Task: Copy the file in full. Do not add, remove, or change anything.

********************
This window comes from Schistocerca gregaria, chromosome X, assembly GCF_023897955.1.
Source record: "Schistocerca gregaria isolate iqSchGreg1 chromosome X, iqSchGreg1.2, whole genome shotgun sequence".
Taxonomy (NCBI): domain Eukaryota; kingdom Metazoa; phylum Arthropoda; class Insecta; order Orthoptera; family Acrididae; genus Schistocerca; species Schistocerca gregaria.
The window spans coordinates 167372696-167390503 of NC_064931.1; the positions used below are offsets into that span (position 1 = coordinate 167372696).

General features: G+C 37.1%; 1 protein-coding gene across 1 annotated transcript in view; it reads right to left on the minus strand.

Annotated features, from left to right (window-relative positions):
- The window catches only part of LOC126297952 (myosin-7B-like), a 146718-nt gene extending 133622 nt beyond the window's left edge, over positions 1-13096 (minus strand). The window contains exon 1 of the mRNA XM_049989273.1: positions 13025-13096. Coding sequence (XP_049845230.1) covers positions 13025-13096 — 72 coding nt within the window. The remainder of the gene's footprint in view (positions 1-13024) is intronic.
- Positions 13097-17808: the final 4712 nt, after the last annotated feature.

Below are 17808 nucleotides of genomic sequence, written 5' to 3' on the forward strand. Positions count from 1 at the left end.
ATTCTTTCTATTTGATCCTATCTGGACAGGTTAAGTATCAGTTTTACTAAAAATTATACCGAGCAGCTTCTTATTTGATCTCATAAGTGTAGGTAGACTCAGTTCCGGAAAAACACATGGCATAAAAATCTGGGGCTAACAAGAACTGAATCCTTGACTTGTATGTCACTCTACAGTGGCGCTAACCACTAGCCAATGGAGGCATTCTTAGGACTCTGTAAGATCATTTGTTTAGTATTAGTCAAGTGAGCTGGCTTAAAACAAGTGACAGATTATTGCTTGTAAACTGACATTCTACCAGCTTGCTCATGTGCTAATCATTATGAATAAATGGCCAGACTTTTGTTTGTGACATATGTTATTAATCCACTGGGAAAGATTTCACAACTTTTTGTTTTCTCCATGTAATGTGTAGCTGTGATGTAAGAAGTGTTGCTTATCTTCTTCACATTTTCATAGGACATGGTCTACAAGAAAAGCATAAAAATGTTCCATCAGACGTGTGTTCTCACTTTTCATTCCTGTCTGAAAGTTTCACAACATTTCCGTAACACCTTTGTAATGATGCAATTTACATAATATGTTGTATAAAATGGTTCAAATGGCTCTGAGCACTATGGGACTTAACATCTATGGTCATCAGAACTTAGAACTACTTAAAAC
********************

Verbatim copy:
This window comes from Schistocerca gregaria, chromosome X, assembly GCF_023897955.1.
Source record: "Schistocerca gregaria isolate iqSchGreg1 chromosome X, iqSchGreg1.2, whole genome shotgun sequence".
Taxonomy (NCBI): domain Eukaryota; kingdom Metazoa; phylum Arthropoda; class Insecta; order Orthoptera; family Acrididae; genus Schistocerca; species Schistocerca gregaria.
The window spans coordinates 167372696-167390503 of NC_064931.1; the positions used below are offsets into that span (position 1 = coordinate 167372696).

General features: G+C 37.1%; 1 protein-coding gene across 1 annotated transcript in view; it reads right to left on the minus strand.

Annotated features, from left to right (window-relative positions):
- The window catches only part of LOC126297952 (myosin-7B-like), a 146718-nt gene extending 133622 nt beyond the window's left edge, over positions 1-13096 (minus strand). The window contains exon 1 of the mRNA XM_049989273.1: positions 13025-13096. Coding sequence (XP_049845230.1) covers positions 13025-13096 — 72 coding nt within the window. The remainder of the gene's footprint in view (positions 1-13024) is intronic.
- Positions 13097-17808: the final 4712 nt, after the last annotated feature.

Below are 17808 nucleotides of genomic sequence, written 5' to 3' on the forward strand. Positions count from 1 at the left end.
ATTCTTTCTATTTGATCCTATCTGGACAGGTTAAGTATCAGTTTTACTAAAAATTATACCGAGCAGCTTCTTATTTGATCTCATAAGTGTAGGTAGACTCAGTTCCGGAAAAACACATGGCATAAAAATCTGGGGCTAACAAGAACTGAATCCTTGACTTGTATGTCACTCTACAGTGGCGCTAACCACTAGCCAATGGAGGCATTCTTAGGACTCTGTAAGATCATTTGTTTAGTATTAGTCAAGTGAGCTGGCTTAAAACAAGTGACAGATTATTGCTTGTAAACTGACATTCTACCAGCTTGCTCATGTGCTAATCATTATGAATAAATGGCCAGACTTTTGTTTGTGACATATGTTATTAATCCACTGGGAAAGATTTCACAACTTTTTGTTTTCTCCATGTAATGTGTAGCTGTGATGTAAGAAGTGTTGCTTATCTTCTTCACATTTTCATAGGACATGGTCTACAAGAAAAGCATAAAAATGTTCCATCAGACGTGTGTTCTCACTTTTCATTCCTGTCTGAAAGTTTCACAACATTTCCGTAACACCTTTGTAATGATGCAATTTACATAATATGTTGTATAAAATGGTTCAAATGGCTCTGAGCACTATGGGACTTAACATCTATGGTCATCAGAACTTAGAACTACTTAAAAC